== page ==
Did you know these lavender facts?

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  • The word lavender comes from the Latin word lavare – to wash.
  • In the 1920’s French chemist Rene Gattefosse accidentally plunged his severely burned hand into lavender oil instead of water. The pain eased and the burn healed quickly.  He later published his research under the title of Aromatherapie and is now recognized as the founder of aromatherapy.
  • Queen Victoria insisted that lavender be used in every room … servants were even instructed to use lavender when washing floors.
  • Queen Elizabeth I drank lavender tea to control her migraine headaches, enjoyed lavender conserve at the royal table and wore the scent as perfume.
  • Lavender has been used as an herb for over 2,500 years.
  • The ancient Phoenicians and Egyptians used lavender for perfume and for mummification.
  • “Woodsy”, “sweet”, “herbaceous”, “pungent”, “citrus” and “floral” are characteristics that are used to describe lavender.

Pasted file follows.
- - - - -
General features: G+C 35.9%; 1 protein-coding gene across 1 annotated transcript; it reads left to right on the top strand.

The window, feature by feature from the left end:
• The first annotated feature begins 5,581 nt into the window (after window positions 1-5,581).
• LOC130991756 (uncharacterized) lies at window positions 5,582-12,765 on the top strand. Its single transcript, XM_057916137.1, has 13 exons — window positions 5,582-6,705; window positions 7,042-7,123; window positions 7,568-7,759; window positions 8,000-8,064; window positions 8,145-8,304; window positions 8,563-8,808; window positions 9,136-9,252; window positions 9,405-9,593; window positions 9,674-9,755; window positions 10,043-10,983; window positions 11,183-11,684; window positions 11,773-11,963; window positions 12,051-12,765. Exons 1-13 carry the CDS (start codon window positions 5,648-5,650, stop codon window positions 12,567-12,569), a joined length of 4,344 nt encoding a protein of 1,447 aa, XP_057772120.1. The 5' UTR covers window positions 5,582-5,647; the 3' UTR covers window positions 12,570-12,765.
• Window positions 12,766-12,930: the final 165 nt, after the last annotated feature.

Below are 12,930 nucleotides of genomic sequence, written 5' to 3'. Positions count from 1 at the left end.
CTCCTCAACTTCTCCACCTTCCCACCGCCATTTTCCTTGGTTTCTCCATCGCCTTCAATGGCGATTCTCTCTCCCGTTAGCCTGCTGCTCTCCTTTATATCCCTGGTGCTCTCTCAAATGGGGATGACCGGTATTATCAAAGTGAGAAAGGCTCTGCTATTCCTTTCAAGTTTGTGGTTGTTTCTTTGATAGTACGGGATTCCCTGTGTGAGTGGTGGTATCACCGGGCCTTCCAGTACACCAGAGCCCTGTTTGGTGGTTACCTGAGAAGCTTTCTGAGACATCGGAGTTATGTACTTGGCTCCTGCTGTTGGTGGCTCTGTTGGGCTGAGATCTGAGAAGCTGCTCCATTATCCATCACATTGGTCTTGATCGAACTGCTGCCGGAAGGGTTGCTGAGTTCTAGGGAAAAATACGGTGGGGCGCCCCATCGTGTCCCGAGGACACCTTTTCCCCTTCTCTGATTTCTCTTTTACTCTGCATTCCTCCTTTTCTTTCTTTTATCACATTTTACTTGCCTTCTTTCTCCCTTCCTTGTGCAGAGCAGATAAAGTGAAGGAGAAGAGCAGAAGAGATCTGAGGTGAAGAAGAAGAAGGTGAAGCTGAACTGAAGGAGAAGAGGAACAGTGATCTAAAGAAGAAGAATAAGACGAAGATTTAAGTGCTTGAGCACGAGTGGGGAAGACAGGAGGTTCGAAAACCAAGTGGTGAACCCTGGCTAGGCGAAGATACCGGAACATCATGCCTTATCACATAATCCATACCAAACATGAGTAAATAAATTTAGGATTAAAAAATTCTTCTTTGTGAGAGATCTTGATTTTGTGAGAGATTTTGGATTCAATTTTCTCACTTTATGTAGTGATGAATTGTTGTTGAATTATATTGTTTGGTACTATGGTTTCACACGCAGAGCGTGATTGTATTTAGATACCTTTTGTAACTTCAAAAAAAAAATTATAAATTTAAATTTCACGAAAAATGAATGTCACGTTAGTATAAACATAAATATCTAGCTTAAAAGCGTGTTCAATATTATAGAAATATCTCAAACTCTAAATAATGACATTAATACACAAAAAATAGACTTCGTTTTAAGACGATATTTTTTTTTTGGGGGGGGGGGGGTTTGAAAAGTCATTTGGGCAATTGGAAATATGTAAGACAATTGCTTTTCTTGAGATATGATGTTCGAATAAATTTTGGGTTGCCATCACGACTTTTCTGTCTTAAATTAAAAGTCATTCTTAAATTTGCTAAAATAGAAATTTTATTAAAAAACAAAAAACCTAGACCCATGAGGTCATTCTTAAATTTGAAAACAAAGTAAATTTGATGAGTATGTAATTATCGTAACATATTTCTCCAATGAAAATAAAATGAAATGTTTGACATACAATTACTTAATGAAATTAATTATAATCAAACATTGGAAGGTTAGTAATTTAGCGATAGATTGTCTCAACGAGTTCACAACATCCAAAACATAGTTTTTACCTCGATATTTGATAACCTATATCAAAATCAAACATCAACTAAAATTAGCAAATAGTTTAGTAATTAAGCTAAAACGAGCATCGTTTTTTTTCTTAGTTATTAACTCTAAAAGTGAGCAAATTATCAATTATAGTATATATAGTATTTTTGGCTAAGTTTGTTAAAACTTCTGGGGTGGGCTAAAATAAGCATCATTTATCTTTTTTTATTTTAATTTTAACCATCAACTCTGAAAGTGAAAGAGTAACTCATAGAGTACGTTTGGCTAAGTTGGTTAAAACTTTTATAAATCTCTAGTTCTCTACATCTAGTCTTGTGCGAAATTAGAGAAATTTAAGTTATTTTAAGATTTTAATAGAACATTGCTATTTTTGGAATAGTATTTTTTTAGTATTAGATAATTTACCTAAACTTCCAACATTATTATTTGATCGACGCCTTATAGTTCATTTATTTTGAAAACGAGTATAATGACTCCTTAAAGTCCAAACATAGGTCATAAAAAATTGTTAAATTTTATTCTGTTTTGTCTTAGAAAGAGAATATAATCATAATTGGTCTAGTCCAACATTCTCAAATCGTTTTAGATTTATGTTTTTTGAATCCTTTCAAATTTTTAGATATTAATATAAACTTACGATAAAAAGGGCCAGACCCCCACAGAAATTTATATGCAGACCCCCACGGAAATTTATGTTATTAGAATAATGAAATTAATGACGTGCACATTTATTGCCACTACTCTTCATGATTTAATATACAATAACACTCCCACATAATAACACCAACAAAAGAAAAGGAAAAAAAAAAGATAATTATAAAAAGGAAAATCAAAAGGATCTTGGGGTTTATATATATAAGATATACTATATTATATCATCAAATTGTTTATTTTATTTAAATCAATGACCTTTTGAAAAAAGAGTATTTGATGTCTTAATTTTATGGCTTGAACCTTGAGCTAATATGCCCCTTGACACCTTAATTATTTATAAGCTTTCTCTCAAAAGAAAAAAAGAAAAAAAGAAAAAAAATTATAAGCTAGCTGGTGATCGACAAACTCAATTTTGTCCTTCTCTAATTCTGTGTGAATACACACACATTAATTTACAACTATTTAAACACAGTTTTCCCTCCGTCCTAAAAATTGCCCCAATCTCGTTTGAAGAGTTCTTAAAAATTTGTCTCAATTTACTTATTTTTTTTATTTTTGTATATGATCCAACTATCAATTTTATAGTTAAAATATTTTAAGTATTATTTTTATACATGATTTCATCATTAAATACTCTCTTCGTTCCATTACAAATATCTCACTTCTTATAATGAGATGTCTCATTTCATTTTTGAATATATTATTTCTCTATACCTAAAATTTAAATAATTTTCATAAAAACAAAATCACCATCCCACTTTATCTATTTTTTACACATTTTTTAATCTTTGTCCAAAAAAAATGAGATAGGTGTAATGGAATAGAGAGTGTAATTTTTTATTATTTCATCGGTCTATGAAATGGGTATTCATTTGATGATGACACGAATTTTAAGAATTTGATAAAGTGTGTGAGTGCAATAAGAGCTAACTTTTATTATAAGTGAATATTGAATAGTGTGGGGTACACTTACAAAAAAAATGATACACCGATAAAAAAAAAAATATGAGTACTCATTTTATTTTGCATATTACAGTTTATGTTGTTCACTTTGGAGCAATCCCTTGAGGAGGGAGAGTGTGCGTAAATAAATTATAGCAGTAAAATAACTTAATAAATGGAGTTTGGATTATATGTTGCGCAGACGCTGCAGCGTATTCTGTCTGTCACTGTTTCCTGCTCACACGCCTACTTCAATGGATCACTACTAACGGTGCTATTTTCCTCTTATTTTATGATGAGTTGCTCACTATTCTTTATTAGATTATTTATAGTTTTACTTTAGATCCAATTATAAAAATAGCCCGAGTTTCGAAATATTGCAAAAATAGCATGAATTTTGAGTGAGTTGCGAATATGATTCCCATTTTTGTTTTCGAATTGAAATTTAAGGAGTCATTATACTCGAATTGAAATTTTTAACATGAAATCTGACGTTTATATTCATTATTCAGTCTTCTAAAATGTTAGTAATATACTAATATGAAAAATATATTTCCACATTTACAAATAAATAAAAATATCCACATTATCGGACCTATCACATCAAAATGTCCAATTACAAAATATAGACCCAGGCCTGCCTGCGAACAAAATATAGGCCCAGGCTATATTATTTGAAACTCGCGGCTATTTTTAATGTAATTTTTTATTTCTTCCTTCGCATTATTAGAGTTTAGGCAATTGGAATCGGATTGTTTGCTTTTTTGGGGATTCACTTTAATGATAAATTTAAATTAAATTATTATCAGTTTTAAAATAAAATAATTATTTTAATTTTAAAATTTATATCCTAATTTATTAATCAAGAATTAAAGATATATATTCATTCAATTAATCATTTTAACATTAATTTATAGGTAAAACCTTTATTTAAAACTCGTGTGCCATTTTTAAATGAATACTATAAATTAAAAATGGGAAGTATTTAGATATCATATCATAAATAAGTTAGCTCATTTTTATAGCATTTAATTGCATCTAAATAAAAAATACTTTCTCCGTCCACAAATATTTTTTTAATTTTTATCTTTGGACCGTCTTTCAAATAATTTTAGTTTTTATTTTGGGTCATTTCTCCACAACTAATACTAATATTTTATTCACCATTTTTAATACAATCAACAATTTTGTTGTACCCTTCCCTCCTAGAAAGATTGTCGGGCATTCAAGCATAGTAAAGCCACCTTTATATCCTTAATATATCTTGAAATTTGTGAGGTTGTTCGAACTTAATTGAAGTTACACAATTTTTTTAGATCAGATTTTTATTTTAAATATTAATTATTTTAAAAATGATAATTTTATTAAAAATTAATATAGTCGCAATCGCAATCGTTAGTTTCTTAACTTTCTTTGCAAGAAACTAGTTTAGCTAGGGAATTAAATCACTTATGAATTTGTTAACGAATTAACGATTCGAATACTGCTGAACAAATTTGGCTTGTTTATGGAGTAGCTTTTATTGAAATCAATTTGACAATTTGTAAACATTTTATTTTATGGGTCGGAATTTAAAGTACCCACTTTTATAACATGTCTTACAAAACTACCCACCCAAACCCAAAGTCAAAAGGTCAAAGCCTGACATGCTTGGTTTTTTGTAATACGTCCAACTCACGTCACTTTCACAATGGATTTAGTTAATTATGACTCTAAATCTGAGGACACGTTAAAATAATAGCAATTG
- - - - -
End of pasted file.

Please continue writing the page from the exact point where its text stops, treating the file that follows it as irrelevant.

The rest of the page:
• Grosso (technically a hybrid of English lavender L. augustifoia) was named after Pierre Grosso who first selected this species.  It is vibrant in both color and aroma and is an excellent choice for cut flowers and highly aromatic essential oil.
  • Lavender is native to the Mediterranean and thrives in the hot, dry climate. In fact, it hates wet feet.
  • The aromatic lavender flower has natural antiseptic and astringent properties that folk healers recognized centuries ago.
  • The scent of lavender does not reduce pain but it does mitigate stress and anxiety … thus it helps to soften the memory of uncomfortable events.
  • Set a bowl of lavender in a sunny window … the warmth of the sun will help to draw out the lavender aroma.
  • Potpourris are said to not only freshen the air but to “lift the spirit.”

courtesy New Oak Ranch, Ojai CA

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